The earthquake that caused last year's tsunami significantly increased the chance that another large earthquake — and possibly another tsunami — could occur, says research published today (17 March) in Nature.
The greatest immediate threat to the area off the coast of Sumatra, Indonesia, is an earthquake measuring 7.0–7.5 on the Richter scale, says the study.
The researchers, led by John McCloskey at the University of Ulster, United Kingdom, found that last year's earthquake put a large amount of stress on two fault zones — regions where there are numerous fractures in the Earth's crust — called the Sunda trench and the Sumatra fault.
The fault zones are already prone to earthquakes, but the increased stress caused when December's earthquake struck means the risk of another major earthquake has risen significantly.
Suleyman Nalbant, one of McCloskey's co-authors, told SciDev.Net that although the risk of another earthquake has increased, the team could not predict when it might actually occur.
Nalbant said that if an earthquake occurs in a 'subduction zone', a region where the one of the plates of the Earth's crust slides beneath the next one, it could generate another tsunami.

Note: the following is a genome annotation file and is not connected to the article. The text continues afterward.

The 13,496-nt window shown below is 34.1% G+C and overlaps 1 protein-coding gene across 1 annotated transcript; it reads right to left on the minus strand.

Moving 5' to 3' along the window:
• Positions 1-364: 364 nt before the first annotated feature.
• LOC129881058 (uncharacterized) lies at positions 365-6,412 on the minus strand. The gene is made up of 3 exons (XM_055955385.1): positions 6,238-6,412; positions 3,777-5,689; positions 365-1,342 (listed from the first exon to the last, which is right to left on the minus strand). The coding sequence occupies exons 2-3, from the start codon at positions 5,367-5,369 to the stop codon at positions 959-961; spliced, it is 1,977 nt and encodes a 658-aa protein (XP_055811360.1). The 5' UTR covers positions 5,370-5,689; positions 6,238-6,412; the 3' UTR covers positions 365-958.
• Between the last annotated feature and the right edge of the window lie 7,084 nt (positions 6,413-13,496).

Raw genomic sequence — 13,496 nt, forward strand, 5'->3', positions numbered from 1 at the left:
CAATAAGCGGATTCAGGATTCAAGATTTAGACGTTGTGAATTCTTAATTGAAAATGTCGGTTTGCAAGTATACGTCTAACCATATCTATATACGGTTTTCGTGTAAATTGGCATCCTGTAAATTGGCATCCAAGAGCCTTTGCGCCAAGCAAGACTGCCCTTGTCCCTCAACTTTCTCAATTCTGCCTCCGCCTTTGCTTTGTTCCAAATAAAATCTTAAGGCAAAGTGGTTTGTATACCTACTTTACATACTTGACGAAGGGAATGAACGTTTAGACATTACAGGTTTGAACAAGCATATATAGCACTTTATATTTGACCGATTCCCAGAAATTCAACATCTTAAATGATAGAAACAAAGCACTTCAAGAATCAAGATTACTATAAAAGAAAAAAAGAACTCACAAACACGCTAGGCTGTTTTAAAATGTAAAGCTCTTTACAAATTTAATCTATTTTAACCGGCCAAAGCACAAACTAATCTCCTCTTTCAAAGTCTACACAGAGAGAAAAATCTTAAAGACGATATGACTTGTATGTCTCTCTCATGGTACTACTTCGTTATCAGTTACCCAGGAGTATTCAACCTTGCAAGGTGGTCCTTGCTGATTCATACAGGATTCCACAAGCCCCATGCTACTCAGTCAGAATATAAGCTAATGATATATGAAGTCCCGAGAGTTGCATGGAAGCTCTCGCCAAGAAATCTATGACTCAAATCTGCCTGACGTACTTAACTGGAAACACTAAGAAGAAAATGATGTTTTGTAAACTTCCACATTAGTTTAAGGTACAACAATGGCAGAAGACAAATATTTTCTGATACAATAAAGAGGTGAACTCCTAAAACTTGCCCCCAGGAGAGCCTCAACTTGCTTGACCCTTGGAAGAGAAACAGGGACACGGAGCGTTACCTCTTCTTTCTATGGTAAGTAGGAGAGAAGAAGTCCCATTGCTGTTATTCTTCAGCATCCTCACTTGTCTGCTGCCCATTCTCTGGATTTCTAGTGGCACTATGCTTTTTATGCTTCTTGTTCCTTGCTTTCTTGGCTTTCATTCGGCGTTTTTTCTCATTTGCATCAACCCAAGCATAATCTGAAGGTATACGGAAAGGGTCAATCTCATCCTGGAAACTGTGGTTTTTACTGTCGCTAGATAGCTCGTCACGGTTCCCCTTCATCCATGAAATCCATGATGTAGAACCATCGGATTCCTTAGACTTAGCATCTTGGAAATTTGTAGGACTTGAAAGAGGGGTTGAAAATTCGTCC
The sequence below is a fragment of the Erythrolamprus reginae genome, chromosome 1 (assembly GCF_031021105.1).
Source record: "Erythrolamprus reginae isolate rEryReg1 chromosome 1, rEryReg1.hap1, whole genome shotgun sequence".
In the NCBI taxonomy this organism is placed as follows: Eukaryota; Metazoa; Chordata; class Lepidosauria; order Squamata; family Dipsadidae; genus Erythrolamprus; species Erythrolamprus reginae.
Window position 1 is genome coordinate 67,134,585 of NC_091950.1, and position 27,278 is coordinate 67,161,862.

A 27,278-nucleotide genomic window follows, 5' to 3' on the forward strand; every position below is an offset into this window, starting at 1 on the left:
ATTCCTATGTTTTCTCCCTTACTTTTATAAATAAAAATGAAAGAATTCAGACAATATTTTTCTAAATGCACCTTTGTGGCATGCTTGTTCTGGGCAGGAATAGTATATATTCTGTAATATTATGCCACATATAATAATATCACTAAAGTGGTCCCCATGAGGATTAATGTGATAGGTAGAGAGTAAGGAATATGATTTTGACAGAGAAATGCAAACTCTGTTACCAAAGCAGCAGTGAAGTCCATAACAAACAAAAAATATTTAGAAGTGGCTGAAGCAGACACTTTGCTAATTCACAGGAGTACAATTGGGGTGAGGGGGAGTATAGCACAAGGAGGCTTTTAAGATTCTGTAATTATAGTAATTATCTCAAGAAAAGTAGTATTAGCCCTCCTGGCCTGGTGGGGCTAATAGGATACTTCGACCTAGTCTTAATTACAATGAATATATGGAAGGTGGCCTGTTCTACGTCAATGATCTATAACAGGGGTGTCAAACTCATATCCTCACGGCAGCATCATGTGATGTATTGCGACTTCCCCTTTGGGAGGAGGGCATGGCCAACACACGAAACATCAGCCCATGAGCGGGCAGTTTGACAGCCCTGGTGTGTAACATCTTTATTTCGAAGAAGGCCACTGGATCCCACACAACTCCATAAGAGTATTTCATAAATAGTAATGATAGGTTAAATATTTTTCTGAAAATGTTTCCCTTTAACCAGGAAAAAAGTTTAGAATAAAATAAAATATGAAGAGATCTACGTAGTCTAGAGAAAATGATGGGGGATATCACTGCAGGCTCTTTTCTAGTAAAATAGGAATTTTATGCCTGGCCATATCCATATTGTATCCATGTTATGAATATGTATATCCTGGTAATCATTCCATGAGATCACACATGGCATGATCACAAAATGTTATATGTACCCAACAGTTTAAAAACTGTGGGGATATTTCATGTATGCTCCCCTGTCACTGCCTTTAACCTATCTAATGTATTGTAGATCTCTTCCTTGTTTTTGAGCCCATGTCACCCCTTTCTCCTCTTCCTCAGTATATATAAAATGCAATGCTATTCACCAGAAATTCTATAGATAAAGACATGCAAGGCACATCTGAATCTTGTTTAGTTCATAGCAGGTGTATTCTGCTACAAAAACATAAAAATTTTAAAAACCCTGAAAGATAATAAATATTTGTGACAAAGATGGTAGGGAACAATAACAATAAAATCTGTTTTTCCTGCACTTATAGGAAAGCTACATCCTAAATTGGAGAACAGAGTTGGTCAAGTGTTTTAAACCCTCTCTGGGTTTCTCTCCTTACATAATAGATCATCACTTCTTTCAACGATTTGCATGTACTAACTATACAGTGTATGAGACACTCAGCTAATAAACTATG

The researchers say that this threat highlights the urgency of setting up a tsunami warning system in the Indian Ocean, adding that, as in December 2004, earthquakes in the Sunda trench in 1833 and 1861 both caused fatal tsunamis.
"It is also very important that people are educated about the danger of tsunamis," says Nalbant. Many deaths could have been avoided last year if people had recognised signs of danger and run to higher land, he explains.
Research shows that major subduction-zone earthquakes like the one that shook Sumatra often come in pairs, separated by a period ranging from a few years to as little as a few months.
In the Nankai trough subduction zone, off the coast of Japan, five of the seven large earthquakes in the past 1,500 years were followed by similar events within five years. For three of these, the second earthquake followed within one year.The researchers plan to undertake further studies to better assess the risk of an earthquake and predict where it might occur.
Link to full paper by McCloskey et al in Nature
Read more about tsunamis in SciDev.Net's Tsunami update.
Reference: Nature 434, 291 (2005)